What happened? Are we in one simultaneous trance that we cannot extricate ourselves from? Somedays when I see friends arguing about the latest thing that there is to argue about, or the Kardashians are glaring at me from the headlines, I wonder.
There are so many moments that happen without announcement around us every moment of every day . Subtle, important things, like time to be bored enough to think or reflect without distraction and to demonstrate to our children what that looks like.
Who knows what thoughts and small interactions we are missing out on because we distract ourselves constantly? The momentary, fleeting beauty that will pass without our knowing because we were - what? What are we doing? Most likely nothing of consequence.
So this week, I am challenging myself and you to leave the phones out of reach more often, have faith that the world won't end , and start seeing the beauty of those things that don't call out for our attention, but are there waiting to be found, nonetheless.
Let me know how it goes and what wayside sacrament you discover.
…….And a time to every purpose under heaven.
My last blog post was January 17th, 2019 , approximately 6 months ago. Unfortunately, I have also barely touched my paintbrush in that time. Aside from a couple of commissions, which were godsends and made me get out to my studio, it's been a pretty long dormant season for this painter. In January, my mom moved in with us. She has dementia, so I'll just say the ensuing months were a big menagerie of conundrum, laughter, grief, patience, love and grace.
All you "sandwich" generation friends- which is in reality more like a panini press- you get me. It's finding the space in your soul and the freedom in your spirit to not numb out and just go through the motions, let alone create, that is most difficult when confronted with a loved one slowly being taken from you with Alzheimer's/ dementia.
For me, my mom has always been a beautiful friend and creative energy force in my life. I miss her "Barb-ness"- anyone who knows her understands that term- and on good days, I see a glimpse of it. Mom is in an assisted living place now and doing pretty well, better than what I could do for her, and our time together is less stressful now that she has a structure to her day. My family has been understanding, loving and patient during this time and for that I am so thankful . I feel a great load lifted, as well as guilt for feeling that way, but things are coming back into balance.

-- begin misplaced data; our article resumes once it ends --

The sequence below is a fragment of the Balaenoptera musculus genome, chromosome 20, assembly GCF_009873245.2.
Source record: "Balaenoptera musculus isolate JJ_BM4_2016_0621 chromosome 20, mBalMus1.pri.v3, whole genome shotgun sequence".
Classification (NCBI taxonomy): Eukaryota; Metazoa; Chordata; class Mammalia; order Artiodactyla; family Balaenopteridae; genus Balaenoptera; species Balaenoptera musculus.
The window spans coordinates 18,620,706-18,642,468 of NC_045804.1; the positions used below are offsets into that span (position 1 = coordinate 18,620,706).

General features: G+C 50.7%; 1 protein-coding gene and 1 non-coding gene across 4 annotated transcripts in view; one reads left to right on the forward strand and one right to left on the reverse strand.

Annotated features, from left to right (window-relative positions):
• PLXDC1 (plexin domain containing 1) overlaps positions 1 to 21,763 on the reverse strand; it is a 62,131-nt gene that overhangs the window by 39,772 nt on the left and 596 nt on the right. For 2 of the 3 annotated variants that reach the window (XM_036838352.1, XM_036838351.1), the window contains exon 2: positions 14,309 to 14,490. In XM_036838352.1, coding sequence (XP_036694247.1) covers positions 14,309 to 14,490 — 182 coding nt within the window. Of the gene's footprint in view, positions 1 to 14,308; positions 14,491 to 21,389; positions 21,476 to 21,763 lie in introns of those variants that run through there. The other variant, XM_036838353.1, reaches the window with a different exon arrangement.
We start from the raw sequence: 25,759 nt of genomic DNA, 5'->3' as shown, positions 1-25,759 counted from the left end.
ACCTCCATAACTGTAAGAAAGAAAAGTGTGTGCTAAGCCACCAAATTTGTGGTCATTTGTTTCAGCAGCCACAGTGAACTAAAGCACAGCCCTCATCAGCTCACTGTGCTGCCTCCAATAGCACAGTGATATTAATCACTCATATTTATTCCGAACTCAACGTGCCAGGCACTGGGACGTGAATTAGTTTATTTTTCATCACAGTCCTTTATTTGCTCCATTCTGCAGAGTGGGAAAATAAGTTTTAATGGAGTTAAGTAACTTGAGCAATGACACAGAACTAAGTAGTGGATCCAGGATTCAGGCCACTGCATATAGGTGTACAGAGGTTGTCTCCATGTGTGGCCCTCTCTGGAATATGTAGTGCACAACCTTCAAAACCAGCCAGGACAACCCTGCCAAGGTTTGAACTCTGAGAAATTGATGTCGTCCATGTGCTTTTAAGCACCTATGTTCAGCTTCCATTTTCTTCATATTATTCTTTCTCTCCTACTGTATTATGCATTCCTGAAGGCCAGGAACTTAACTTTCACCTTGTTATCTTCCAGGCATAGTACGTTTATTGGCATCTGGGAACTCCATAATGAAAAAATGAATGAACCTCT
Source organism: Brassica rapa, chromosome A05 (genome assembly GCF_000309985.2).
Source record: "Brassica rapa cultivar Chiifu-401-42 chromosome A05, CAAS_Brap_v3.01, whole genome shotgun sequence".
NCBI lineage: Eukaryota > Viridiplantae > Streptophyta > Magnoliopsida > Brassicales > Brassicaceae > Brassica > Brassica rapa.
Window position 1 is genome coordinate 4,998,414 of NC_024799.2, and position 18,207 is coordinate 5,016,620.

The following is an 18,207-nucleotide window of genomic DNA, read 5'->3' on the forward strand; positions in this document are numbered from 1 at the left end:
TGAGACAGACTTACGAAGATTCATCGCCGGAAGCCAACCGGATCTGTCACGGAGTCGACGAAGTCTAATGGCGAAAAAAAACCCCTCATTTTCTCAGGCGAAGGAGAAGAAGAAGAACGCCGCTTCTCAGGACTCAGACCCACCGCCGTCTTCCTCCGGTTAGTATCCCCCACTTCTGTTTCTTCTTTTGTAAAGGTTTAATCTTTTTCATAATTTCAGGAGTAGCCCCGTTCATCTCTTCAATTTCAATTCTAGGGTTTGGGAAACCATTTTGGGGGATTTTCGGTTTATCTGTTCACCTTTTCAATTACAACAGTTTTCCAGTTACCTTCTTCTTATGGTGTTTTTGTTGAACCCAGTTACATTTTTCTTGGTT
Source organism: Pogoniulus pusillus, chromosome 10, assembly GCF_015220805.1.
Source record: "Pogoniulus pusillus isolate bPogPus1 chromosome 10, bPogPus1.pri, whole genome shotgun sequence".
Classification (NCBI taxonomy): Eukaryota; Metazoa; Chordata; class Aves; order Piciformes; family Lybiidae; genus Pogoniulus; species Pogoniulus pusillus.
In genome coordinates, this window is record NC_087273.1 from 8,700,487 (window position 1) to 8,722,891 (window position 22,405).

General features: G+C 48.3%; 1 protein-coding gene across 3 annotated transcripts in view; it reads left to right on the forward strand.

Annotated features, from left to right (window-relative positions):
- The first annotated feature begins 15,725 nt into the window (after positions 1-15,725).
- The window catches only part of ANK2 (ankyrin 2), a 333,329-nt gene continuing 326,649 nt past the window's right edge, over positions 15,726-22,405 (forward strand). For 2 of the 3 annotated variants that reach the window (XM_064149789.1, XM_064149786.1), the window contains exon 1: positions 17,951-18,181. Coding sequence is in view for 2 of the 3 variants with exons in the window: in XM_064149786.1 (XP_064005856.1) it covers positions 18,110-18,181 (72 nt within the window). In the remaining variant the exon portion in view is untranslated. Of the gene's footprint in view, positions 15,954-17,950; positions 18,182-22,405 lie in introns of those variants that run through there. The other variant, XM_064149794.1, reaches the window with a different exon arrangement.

I'll tell you one piece of advice that guided me on this strange path; one of my "31 in 31" artist friends told me to think of myself as a tree during this time when I basically said, " I'm dried up". She told me to take the time to be still, and allow all the beauty I saw around me to feed my soul and my creativity, and to be patient with myself. The tree doesn't hurry, doesn't question it's dormancy, or the new growth to come. It trusts it's roots and knows instinctively that the dormant season naturally ends when the time comes.
The roots my mom gave me and I depended on always being available are also going dormant.. But they run deep, and I am finding they continue to feed me even as I let her go little by little. I am forever grateful and indebted to her for the depth and strength of those beautiful roots.
Here's to a new season of growth, for all of us.
"Nothing is holier, nothing is more exemplary than a beautiful, strong tree. "
I'm in the middle of another 31 paintings in 31 days, and so far it has been starts and stops, craziness and catching up. But, As with every one of these I participate in, I learn so much about myself and my art by being a part of it and sharing with other artists involved.
Today I was confronted with the possibility that I am slightly schizophrenic when it comes to my art a lot of the time. I want to do ALL THE THINGS. So as I sit and decide what to paint, I get a bit paralyzed. Will I paint portraits today? Or trees, flowers, landscapes, abstractions, or, ooh! merge verse and painting? And on and on my mind meanders.
This is not a productive way to do the 31 in 31. This is a build up of not painting every day. Of not taking the time to put on paper what is in my head and heart each day . When the daily painting challenge comes up, I've got so much to do I have trouble getting any of it out.
Processing my feelings, emotions, and ideas through my painting is what brings my spirit to my art. It is not a want to, it is a need I have that when neglected, makes me frustrated, stressed, and not true to myself.
So this morning I decided I would bypass my artist's mind and it's greedy appetite to be filled with new inspiration and emotion to be able to paint, with a more measured approach. Forcing myself to paint the same subject for at least 3 days. I am not making myself meet a quota, I am not painting large. I am just painting, without veering, with honesty and dedication, variations of the same thing for a limited time. I am hoping with discipline and focus to do a better job of honoring my painting and myself.
So, today, tomorrow, and the following day will be trees. I'll post them.
One.. Two.. Three, GO-
The past few months I was fortunate to work as a substitute teacher for special education in a local elementary school. I dove in this fall not knowing what to expect, and by Christmas, I can honestly say it had greatly affected the way I view the world around me. Since what affects me affects my art in various ways, I thought I would share with you my experiences of the past few months.
For different reasons, I am not able to continue this job, So as I move into this new phase of life, I will remember the lessons I learned accompanying these incredible little human beings for the past 4 months of school.